New format! syntax has rough edges

Clippy as of Rust 1.67 is now encouraging us to rewrite expressions of the form …

println!("The thing is {}", thing);

… as …

println!("The thing is {thing}");

While we like this new syntax, we're finding it limiting that it can only reference existing variables and not any form of expression.

So, although the new Clippy warning nudges us toward a shorter syntax and team-wide consistency in formatting how we print variables, it nudges us toward inconsistency overall because we can't use that same form for other expressions.

Is this on the radar of the Rust language team? If not, how would you suggest we start that discussion?


Also, VS Code does not understand that a variable inside a string is a variable, so it may be beautiful, but absolutely inconvenient. It's better to drop this recommendation.

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Note that Rust has always supported named format arguments; the thing that is newer is implicitly obtaining them from variables. Thus, if you want, you can be consistent in naming everything:

let a = 10;
let b = 20;
println!("{a} * {b} = {ab}", ab = a * b);

This is the style I've been using, and I find it comfortable. You can also of course bind expressions to variables with let preceding the formatting:

let a = 10;
let b = 20;
let ab = a * b;
println!("{a} * {b} = {ab}");

It is unlikely that expressions will ever appear inside of format strings, because that means parsing arbitrary Rust syntax out of what is, fundamentally, a string literal — note that Rust, unlike some other languages, does not have a special type of literal for formatting, but only macros. This would complicate the job of everything that wishes to analyze Rust programs — including the compiler.


I wonder, will these compile to the same machine code? Will they be similarly performant?

Yes, they are pretty much exactly the same. String formatting is already somewhat inefficient; named vs. numbered arguments won't make a difference. (But as always, you can just benchmark it rather than speculate.)

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Note that this is very intentional. Putting arbitrary expressions in strings is not a good thing, it's confusing and way too much complexity to be worth the (perceived) advantages.

(This came up previously, and I said pretty much the same thing back then.)


At the end of compilation, format strings (and let variables too) are long gone from the structure of the program and many optimization passes have happened. There is no name lookup at runtime.


For arbitrary expressions, definitely not. I don't think there's value in stuffing a whole match into the format string, for example. C# supports this, and stuffing ternary operators with other string literals into another string results in a mess, both for the tokenization rules and for humans.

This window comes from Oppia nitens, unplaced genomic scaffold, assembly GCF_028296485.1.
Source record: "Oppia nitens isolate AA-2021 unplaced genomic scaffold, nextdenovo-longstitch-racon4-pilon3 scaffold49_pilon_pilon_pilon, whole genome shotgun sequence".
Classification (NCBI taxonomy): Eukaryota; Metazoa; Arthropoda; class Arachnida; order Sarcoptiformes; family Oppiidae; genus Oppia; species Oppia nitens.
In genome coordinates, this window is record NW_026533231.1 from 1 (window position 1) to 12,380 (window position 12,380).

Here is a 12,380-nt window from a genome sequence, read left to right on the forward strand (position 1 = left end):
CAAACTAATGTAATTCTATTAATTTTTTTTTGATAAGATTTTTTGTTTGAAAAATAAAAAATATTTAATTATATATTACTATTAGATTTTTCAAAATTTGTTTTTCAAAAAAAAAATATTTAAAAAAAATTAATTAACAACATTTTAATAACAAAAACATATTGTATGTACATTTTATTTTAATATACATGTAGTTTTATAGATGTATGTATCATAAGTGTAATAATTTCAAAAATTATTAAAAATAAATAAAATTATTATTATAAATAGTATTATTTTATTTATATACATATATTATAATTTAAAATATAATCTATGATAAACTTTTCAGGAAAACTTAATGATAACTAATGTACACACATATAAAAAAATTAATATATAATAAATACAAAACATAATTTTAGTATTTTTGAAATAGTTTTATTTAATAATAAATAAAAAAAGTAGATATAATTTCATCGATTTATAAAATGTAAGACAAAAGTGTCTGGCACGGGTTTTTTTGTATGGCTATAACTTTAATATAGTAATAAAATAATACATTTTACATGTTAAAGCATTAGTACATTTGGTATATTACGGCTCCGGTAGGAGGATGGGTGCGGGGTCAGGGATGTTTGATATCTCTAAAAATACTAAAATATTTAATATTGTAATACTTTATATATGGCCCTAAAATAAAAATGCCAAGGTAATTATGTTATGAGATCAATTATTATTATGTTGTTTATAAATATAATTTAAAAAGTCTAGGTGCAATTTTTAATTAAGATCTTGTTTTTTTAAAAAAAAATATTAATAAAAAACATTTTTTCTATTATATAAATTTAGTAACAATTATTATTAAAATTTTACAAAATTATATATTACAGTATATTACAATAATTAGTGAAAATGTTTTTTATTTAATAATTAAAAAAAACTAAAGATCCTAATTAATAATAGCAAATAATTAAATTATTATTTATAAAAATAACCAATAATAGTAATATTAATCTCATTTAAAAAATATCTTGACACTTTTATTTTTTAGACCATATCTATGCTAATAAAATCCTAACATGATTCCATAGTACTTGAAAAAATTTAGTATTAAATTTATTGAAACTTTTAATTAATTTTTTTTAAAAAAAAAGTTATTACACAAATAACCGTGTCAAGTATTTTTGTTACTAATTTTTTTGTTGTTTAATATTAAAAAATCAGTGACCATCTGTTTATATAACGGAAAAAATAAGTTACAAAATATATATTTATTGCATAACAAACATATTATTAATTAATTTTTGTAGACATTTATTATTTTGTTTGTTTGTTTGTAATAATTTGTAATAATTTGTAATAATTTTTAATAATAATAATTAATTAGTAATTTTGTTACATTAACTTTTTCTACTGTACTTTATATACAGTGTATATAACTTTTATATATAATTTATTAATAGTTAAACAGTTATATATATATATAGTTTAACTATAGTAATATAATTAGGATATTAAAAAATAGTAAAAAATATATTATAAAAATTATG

For certain restricted things, maybe. It reminds me of the struct literal shorthand, which has had similar discussions -- people have talked about Foo { x: &x } maybe being just Foo { &x }, say, or Foo { a: x.a } maybe being just Foo { x.a }.

That said, the reference version isn't needed for formatting, since everything's automatically by reference there. And something like

format!("({self.a}, {self.b}, {self.c})")

has the pretty nice alternative of

let Self { a, b, c } = self;
format!("({a}, {b}, {c})")

which is only slightly longer overall and I personally find makes the format string itself easier to grok.

Thus this is one of those places (like lifetime elision was), where if someone wanted to make something happen, they should go do a comprehensive survey of how people are using formatting, and which patterns occur with enough frequency and prevalence to be worth simplifying, assuming those can be done without substantial readability impact.


I'm all for not allowing expressions there. It would lead to a horrible tangled mess.


Allowing all expressions is definitely a no-go. But extending current grammar to allowing place expression might be a good idea imo.

This was a deliberate design decision to support only the most basic identifiers and nothing else.


Hmm, what if named parameters could be bound inline by full patterns?

format!("({a}, {b}, {c})", Self { a, b, c } = self)

There will always be never ending bikeshedding on such a complex topic. Downside of the RFC process - any features with no clear, obvious "right way" either never happens, or is done the wrong way and ends up obtuse and hardly useable.

Fortunately rust has a really robust macro system and a great community of package authors.

This thread should tell any reader this feature will never land. Inthe meantime if there's anyone who cares about a practical solution, there's lots of crates which attempt it - my personal favorite is fmtools, which I think solves all the problems in this space - generality, powerful syntax, support for out of the box syntax highlighting.

Btw this discussion has highly derailed from the OP. Clippy is highly opinionated and often makes bad suggestions. Don't use or use sparingly. But it isn't strictly wrong to make this suggestion, as "idiomatic" is typically a matter of opinion.


16 posts were split to a new topic: When should code be tweaked to comply with Clippy lints?

Hardly seems worth it, IMHO. It's only saving a let (the , turns into a ;) so that added macro matcher complexity seems meh.

(TBH, given a time machine I'd be tempted to remove the x = a * b support from format! in favour of just having people use let. After all, one can write let (x, y, z) = (a * b, a + b, a - b); format!("{x}, {y}, {x}) instead of putting x = a*b, y = a+b, z = a - b in the format! call. And simplifying the format that way makes it much easier to understand how to indent the macro and such.)


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